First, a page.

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Re: ECHO. FAILS to give text or blank line - Instead use ECH

Posted: 08 May 2014 13:04
by penpen
dbenham wrote::shock: My brain hurts
(...)
Also, within parentheses, it only works as a comment if it follows a label or label comment.
If the above causes headaches (sorry for that), then try this :twisted: proof that no label (comment) is needed, but another caret (at least under win 7 home 64 bit):

Code: Select all

@echo off
(
   echo(What do you expect to see? It's magic.
^
 ^

   echo(Test 1: Do you think you can see me?.
   echo(Hello caret1!
^
  ^

   echo(Test 2: Do you think you can see me?.
   echo(Hello caret2!
)

penpen

Re: ECHO. FAILS to give text or blank line - Instead use ECH

Posted: 08 May 2014 16:57
by Sponge Belly
Hi Dave and Penpen!

Good effort, but I’ve uncovered something even more obscure about echo. ;-)

Turns out if the last character in a file is SUB (Ctrl-Z) and echo is used to append to the file, the SUB is clobbered.

If anyone can find a use for this, please let us know.

- SB

PS: Same goes for appending to a file with set /p.

Re: ECHO. FAILS to give text or blank line - Instead use ECH

Posted: 08 May 2014 18:38
by Liviu
penpen wrote:no label (comment) is needed, but another caret (at least under win 7 home 64 bit)

Confirmed under xp.sp3 as well.

Code: Select all

@echo off

^

echo this line is ignored
echo this line is executed

(
^
^

echo this line is ignored
echo this line is executed
)

Sponge Belly wrote:Turns out if the last character in a file is SUB (Ctrl-Z) and echo is used to append to the file, the SUB is clobbered.
It's the append ">>" redirection that loses the Ctrl-Z, not echo or set/p in particular. For example, if file "some.txt" ends with a Ctrl-Z and you do a "dir >>some.txt" then the Ctrl-Z is dropped, too. Not very surprising, since Ctrl-Z a.k.a. EOF (end of file) in DOS-world is known to have special treatment in text related scenarios.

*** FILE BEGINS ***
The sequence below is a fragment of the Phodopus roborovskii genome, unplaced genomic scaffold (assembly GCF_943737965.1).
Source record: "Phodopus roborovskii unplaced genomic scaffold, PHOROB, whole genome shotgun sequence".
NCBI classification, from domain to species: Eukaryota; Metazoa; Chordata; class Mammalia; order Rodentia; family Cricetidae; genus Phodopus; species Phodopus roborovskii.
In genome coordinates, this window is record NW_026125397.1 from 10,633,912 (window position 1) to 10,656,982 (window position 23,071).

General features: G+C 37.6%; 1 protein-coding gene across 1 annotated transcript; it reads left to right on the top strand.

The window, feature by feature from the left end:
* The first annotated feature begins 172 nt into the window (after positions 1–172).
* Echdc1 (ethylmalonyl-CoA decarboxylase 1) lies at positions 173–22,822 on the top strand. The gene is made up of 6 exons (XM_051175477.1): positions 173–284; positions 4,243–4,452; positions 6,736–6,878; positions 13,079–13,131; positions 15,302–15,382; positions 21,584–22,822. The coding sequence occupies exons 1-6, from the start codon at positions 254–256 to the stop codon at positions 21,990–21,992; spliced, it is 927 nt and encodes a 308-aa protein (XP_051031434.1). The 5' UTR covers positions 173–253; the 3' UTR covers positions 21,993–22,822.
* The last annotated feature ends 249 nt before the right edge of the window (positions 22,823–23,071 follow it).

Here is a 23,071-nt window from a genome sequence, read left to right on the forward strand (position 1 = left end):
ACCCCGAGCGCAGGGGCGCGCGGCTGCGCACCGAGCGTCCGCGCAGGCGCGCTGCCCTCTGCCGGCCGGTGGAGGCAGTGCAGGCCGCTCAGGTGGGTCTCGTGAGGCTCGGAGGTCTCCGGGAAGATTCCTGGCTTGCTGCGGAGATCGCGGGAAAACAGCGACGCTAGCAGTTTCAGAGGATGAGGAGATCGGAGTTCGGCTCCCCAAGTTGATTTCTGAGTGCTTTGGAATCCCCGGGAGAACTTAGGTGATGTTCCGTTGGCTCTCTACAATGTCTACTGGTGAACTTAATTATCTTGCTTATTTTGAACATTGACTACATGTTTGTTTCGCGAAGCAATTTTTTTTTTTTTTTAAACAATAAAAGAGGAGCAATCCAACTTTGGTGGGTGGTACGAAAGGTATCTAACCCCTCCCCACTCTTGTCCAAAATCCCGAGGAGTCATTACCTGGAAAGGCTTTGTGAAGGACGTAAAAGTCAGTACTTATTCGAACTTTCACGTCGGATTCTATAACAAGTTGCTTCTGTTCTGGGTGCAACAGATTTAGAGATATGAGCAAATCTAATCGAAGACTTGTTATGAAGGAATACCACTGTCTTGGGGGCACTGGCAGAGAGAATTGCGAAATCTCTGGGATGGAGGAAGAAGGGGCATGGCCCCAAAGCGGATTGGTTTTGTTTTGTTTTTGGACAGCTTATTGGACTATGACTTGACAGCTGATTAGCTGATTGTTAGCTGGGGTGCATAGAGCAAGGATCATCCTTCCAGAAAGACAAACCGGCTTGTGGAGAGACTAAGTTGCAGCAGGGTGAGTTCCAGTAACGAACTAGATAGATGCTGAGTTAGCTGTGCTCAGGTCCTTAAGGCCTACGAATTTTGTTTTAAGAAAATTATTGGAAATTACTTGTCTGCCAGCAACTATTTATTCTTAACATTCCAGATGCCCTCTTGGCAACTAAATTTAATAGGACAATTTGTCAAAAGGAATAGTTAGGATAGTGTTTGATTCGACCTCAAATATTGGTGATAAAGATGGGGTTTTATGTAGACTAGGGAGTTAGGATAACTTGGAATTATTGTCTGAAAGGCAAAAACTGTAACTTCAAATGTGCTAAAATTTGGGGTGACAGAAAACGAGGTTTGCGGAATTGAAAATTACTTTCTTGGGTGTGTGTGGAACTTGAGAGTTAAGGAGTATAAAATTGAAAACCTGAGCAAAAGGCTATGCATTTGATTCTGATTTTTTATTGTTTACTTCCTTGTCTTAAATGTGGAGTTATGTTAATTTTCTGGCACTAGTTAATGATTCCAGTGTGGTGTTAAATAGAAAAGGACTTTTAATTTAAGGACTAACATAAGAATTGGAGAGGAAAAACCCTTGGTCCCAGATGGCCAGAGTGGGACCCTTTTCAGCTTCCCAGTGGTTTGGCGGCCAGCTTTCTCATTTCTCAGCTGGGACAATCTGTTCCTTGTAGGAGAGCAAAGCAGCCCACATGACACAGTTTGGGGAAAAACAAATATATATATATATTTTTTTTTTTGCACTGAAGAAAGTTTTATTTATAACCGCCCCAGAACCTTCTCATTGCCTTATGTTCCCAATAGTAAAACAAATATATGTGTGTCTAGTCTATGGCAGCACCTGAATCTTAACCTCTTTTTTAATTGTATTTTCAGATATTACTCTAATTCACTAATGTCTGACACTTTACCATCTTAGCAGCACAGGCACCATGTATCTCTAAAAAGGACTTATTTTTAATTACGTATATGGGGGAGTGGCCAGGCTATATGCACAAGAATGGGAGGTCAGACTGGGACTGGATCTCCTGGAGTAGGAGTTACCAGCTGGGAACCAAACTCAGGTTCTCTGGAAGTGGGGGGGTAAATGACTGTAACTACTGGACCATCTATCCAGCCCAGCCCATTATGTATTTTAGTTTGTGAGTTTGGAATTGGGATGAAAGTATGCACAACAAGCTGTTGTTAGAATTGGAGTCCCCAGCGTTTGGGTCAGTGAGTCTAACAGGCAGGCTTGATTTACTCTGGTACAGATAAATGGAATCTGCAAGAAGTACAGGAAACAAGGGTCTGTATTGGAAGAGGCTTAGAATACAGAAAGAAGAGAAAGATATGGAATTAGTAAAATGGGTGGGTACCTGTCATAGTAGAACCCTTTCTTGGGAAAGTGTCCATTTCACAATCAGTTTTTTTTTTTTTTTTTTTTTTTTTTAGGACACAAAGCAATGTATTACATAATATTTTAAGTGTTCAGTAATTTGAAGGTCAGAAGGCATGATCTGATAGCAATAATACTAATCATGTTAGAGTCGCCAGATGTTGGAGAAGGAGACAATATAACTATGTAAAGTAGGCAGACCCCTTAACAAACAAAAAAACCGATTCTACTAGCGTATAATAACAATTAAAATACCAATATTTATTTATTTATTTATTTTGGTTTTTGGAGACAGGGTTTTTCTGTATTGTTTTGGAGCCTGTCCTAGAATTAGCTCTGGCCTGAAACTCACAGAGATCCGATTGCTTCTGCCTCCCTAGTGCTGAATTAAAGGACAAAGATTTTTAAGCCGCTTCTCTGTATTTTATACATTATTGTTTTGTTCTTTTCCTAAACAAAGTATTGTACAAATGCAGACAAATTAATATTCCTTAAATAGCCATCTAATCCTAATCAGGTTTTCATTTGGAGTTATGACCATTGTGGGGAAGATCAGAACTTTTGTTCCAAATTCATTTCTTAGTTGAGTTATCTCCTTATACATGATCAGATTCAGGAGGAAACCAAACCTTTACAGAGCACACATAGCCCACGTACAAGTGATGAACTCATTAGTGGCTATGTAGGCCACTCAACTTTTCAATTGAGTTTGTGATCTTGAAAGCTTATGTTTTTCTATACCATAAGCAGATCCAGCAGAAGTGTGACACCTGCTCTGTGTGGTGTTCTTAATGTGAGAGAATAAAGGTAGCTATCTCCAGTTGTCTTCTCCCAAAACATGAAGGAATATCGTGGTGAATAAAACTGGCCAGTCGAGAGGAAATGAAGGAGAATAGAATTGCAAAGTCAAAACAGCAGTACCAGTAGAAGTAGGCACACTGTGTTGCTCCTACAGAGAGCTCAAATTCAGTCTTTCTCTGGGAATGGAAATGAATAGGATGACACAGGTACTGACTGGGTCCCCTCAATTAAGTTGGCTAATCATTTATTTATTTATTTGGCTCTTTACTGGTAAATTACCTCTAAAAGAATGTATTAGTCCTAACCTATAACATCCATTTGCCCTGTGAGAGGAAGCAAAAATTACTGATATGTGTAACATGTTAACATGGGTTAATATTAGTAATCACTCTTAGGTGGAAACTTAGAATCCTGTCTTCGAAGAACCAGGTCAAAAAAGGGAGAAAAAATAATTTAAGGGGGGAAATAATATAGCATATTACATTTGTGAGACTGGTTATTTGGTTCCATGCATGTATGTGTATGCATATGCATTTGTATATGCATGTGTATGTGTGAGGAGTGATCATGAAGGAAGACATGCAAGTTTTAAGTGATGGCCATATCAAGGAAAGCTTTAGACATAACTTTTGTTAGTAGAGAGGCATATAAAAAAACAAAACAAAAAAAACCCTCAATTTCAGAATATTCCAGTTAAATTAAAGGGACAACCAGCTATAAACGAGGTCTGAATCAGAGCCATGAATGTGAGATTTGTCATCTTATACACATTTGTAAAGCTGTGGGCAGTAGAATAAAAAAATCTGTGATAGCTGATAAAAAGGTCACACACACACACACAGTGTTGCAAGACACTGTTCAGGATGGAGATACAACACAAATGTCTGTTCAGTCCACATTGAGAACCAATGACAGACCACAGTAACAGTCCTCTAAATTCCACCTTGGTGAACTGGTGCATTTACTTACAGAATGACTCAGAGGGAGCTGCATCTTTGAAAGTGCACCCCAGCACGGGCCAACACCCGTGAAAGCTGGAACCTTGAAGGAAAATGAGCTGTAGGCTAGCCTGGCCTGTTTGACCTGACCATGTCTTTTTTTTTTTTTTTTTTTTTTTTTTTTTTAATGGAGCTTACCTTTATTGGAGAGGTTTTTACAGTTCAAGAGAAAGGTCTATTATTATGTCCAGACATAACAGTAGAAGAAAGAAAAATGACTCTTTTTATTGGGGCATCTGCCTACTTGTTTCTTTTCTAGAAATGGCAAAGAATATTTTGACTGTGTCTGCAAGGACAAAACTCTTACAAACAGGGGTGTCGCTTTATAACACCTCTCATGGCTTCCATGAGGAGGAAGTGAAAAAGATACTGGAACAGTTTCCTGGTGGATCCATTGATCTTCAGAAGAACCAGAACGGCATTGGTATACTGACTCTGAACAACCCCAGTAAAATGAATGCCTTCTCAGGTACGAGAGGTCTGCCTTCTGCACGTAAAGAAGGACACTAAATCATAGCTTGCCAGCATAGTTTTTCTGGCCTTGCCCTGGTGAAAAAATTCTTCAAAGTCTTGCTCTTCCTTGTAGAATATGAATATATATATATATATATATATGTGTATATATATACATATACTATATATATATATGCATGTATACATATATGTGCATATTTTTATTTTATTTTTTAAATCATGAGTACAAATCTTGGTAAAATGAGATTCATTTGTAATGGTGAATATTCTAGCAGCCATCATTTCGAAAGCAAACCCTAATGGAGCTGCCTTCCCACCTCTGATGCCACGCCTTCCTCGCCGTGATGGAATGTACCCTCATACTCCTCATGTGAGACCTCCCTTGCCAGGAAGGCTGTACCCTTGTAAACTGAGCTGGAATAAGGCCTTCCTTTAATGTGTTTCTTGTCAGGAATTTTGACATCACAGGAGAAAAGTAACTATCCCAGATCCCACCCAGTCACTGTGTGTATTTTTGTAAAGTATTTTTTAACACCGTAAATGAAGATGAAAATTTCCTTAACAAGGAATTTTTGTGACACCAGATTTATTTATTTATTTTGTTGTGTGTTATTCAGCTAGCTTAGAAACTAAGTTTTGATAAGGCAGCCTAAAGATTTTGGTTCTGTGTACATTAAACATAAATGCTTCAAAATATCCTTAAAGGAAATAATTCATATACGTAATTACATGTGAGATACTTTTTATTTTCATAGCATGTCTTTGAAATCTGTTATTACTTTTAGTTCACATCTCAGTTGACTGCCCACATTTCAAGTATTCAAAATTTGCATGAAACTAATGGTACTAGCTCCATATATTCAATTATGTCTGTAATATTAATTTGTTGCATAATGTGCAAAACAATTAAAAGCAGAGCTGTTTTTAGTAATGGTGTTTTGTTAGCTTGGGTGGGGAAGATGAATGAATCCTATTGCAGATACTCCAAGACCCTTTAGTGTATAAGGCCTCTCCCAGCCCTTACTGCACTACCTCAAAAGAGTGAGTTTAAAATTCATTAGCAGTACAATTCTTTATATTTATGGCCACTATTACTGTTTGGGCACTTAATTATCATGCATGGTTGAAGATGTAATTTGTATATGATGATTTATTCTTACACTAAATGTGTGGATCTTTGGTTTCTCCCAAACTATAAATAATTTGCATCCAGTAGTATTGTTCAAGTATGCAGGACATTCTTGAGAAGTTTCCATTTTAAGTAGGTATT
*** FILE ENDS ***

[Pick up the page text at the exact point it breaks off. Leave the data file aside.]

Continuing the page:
Liviu

P.S. [ EDIT - added this paragraph ] One other thing to note is that the lines above marked as "ignored" seem to be fully parsed, in fact, just not executed for whatever reason. Replacing "echo this line is ignored" with "echo this line is & ignored" causes an error "'ignored' is not recognized..." - showing that the line was parsed, and was even parsed beyond just the first token.

This is relevant because it lessens the chances that the trick could be useful for macro comments. In that case, it's about what's parsed on the right-hand side of the "set" command, not execution. Surely doesn't mean it's impossible, and wish someone proves me wrong ;-) but I couldn't find the right incantation to get the "rem" lines ignored even in a plain vanilla example like this.

Code: Select all

@echo off

set var=line-1^

line-2^

rem comment-2^

line-3^

rem comment-3.a^

rem comment-3.b^

line-4

set var

Re: ECHO. FAILS to give text or blank line - Instead use ECH

Posted: 09 May 2014 02:16
by jeb
There isn't much magic here.

I think it's more or less obvious :wink:

Mainly it's the normal escaping logic.

Code: Select all

^

something

Will be shrinked to <LF>something

So you get commands preceded with a <LF>.

Code: Select all

@echo off
SET LF=^


REM ***
echo #1
^

#1 ignore this

echo #2
^%LF%%LF%Same as #1

(
echo #3
:label3
^

ignore this

echo #4
:label4
^%LF%%LF%Same as #3
)

I suppose the <LF> doesn't stop the parser in the special character phase as the <LF> is an escaped version.
But later a <LF> seems to be a valid command without any effect.


penpen wrote:If the above causes headaches (sorry for that), then try this :twisted: proof that no label (comment) is needed, but another caret (at least under win 7 home 64 bit):